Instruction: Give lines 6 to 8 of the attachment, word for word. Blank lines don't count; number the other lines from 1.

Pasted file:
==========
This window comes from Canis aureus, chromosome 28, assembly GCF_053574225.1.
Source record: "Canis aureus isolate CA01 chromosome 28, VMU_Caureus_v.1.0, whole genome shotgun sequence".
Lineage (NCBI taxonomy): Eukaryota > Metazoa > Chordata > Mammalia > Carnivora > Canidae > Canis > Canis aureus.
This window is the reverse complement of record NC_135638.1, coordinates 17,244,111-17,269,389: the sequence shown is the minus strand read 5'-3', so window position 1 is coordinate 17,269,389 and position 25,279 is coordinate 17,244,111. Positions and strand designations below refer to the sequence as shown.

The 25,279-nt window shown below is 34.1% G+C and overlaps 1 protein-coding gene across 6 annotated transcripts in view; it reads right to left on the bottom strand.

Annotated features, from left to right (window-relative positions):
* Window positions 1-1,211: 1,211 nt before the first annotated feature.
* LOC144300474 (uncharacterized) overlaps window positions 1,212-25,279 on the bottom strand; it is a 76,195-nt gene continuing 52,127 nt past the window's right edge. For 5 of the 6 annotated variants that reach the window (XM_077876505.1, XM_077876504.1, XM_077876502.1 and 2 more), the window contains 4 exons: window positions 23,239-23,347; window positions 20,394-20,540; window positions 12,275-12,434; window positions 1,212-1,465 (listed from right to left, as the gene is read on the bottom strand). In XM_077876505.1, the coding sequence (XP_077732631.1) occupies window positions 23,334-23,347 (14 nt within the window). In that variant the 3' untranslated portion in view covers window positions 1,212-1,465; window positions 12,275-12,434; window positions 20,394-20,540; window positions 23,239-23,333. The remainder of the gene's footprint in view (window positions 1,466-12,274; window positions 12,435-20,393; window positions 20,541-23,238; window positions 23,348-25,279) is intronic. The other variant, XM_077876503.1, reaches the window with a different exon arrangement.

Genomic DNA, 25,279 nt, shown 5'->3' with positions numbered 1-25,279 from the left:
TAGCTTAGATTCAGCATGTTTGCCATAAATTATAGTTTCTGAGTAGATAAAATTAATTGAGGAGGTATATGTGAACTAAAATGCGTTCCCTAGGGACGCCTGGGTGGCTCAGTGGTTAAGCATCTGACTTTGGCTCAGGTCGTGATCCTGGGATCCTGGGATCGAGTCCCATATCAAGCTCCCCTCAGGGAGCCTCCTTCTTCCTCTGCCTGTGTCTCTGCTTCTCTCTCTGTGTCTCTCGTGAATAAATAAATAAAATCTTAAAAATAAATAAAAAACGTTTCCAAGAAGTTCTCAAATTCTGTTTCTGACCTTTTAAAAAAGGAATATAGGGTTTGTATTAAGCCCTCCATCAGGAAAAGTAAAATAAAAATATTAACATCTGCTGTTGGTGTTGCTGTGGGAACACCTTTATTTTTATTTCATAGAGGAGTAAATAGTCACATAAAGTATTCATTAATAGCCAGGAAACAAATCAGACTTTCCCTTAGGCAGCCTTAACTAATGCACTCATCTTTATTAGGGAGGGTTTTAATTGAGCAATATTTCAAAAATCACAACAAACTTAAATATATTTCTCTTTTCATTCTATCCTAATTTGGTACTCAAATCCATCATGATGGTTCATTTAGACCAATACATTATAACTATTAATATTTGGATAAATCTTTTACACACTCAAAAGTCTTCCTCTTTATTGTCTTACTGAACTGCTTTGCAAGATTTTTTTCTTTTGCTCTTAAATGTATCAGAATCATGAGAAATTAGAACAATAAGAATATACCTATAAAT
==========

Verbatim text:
Annotated features, from left to right (window-relative positions):
* Window positions 1-1,211: 1,211 nt before the first annotated feature.
* LOC144300474 (uncharacterized) overlaps window positions 1,212-25,279 on the bottom strand; it is a 76,195-nt gene continuing 52,127 nt past the window's right edge. For 5 of the 6 annotated variants that reach the window (XM_077876505.1, XM_077876504.1, XM_077876502.1 and 2 more), the window contains 4 exons: window positions 23,239-23,347; window positions 20,394-20,540; window positions 12,275-12,434; window positions 1,212-1,465 (listed from right to left, as the gene is read on the bottom strand). In XM_077876505.1, the coding sequence (XP_077732631.1) occupies window positions 23,334-23,347 (14 nt within the window). In that variant the 3' untranslated portion in view covers window positions 1,212-1,465; window positions 12,275-12,434; window positions 20,394-20,540; window positions 23,239-23,333. The remainder of the gene's footprint in view (window positions 1,466-12,274; window positions 12,435-20,393; window positions 20,541-23,238; window positions 23,348-25,279) is intronic. The other variant, XM_077876503.1, reaches the window with a different exon arrangement.